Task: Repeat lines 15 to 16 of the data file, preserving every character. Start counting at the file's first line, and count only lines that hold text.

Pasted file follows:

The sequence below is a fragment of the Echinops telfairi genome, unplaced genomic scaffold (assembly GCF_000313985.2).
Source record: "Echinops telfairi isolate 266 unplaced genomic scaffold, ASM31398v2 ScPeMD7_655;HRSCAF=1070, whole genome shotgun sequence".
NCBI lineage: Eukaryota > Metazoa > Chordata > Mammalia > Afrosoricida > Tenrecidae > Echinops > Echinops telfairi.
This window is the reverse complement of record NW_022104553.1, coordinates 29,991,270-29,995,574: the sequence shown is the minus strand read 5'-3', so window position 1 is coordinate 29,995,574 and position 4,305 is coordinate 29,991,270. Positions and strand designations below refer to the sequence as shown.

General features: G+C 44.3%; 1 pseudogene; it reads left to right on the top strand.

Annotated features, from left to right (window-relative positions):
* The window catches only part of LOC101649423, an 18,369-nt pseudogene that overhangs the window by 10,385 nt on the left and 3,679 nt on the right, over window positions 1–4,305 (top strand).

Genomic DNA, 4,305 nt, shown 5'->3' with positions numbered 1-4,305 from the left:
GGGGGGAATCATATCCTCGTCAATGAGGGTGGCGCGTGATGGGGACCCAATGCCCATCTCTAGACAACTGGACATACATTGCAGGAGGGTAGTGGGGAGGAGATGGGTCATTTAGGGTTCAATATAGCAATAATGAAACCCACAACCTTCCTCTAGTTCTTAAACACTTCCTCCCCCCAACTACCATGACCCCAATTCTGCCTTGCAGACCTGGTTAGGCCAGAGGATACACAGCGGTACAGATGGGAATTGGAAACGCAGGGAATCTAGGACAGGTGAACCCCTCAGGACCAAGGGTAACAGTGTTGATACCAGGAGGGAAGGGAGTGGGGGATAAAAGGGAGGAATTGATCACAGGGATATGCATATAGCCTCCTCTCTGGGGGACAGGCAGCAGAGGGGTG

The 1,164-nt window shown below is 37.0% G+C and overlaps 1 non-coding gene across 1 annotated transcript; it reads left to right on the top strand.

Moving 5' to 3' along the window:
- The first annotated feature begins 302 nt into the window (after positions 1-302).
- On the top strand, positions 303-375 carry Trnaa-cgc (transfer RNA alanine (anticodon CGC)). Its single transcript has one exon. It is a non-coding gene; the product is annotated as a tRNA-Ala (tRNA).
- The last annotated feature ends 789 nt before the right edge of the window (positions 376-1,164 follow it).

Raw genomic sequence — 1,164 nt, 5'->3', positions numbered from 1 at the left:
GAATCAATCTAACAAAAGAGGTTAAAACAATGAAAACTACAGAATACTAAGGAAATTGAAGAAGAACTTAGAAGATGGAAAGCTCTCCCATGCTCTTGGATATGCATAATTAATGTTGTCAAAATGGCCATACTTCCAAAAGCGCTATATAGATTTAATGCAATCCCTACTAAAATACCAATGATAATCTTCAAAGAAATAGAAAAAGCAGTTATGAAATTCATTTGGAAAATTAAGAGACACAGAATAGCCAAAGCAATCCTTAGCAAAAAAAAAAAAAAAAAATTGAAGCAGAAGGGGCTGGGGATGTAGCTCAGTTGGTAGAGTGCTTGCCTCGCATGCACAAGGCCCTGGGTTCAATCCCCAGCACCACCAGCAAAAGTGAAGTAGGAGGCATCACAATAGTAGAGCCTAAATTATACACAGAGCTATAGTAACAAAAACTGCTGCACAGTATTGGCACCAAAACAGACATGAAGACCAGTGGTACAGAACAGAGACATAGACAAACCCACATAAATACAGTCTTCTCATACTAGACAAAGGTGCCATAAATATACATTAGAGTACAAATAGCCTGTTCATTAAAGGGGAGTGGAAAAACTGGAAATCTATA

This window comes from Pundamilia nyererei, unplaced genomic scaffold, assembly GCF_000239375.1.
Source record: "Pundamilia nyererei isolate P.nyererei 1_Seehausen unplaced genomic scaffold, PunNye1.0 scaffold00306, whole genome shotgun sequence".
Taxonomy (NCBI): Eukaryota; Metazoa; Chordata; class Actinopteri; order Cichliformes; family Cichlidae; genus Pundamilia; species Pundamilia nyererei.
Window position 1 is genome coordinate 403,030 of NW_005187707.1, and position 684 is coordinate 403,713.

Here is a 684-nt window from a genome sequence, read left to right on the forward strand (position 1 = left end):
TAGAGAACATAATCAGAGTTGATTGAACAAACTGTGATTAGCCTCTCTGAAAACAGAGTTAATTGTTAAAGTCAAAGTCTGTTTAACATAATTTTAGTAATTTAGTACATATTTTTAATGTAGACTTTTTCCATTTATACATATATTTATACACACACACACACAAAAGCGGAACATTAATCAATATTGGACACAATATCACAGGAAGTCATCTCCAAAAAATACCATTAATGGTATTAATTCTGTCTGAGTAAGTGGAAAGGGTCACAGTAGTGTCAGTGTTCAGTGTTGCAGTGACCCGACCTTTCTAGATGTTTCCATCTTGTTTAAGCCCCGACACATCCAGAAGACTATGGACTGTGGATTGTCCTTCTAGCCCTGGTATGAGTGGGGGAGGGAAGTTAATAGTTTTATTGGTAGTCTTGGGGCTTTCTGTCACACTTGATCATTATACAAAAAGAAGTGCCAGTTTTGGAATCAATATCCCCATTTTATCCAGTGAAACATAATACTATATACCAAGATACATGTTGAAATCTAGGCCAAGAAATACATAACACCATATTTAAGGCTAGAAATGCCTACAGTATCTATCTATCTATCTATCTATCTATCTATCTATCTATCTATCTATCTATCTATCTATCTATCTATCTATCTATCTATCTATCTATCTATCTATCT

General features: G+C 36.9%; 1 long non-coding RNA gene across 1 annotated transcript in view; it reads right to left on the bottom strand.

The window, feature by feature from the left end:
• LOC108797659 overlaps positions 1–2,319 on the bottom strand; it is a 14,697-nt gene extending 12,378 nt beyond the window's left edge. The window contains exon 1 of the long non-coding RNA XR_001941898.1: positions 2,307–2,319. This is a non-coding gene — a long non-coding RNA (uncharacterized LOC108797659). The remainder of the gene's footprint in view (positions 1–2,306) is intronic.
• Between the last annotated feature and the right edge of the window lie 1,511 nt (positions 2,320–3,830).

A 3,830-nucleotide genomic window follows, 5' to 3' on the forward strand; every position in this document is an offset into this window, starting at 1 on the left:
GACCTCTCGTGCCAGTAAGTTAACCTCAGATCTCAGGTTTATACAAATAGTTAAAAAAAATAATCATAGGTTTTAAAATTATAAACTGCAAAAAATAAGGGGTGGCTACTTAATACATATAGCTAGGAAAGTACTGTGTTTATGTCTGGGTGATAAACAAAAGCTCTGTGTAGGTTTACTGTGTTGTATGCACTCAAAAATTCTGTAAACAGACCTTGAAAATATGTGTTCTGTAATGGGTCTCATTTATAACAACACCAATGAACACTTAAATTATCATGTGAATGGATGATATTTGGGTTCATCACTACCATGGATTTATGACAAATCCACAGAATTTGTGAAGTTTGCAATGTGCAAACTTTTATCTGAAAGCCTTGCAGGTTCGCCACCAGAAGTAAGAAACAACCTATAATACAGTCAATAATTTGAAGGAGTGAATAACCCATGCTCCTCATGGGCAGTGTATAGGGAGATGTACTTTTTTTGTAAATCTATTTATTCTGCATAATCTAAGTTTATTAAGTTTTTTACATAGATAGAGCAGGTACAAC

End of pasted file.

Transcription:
Raw genomic sequence — 1,164 nt, 5'->3', positions numbered from 1 at the left:
GAATCAATCTAACAAAAGAGGTTAAAACAATGAAAACTACAGAATACTAAGGAAATTGAAGAAGAACTTAGAAGATGGAAAGCTCTCCCATGCTCTTGGATATGCATAATTAATGTTGTCAAAATGGCCATACTTCCAAAAGCGCTATATAGATTTAATGCAATCCCTACTAAAATACCAATGATAATCTTCAAAGAAATAGAAAAAGCAGTTATGAAATTCATTTGGAAAATTAAGAGACACAGAATAGCCAAAGCAATCCTTAGCAAAAAAAAAAAAAAAAAATTGAAGCAGAAGGGGCTGGGGATGTAGCTCAGTTGGTAGAGTGCTTGCCTCGCATGCACAAGGCCCTGGGTTCAATCCCCAGCACCACCAGCAAAAGTGAAGTAGGAGGCATCACAATAGTAGAGCCTAAATTATACACAGAGCTATAGTAACAAAAACTGCTGCACAGTATTGGCACCAAAACAGACATGAAGACCAGTGGTACAGAACAGAGACATAGACAAACCCACATAAATACAGTCTTCTCATACTAGACAAAGGTGCCATAAATATACATTAGAGTACAAATAGCCTGTTCATTAAAGGGGAGTGGAAAAACTGGAAATCTATA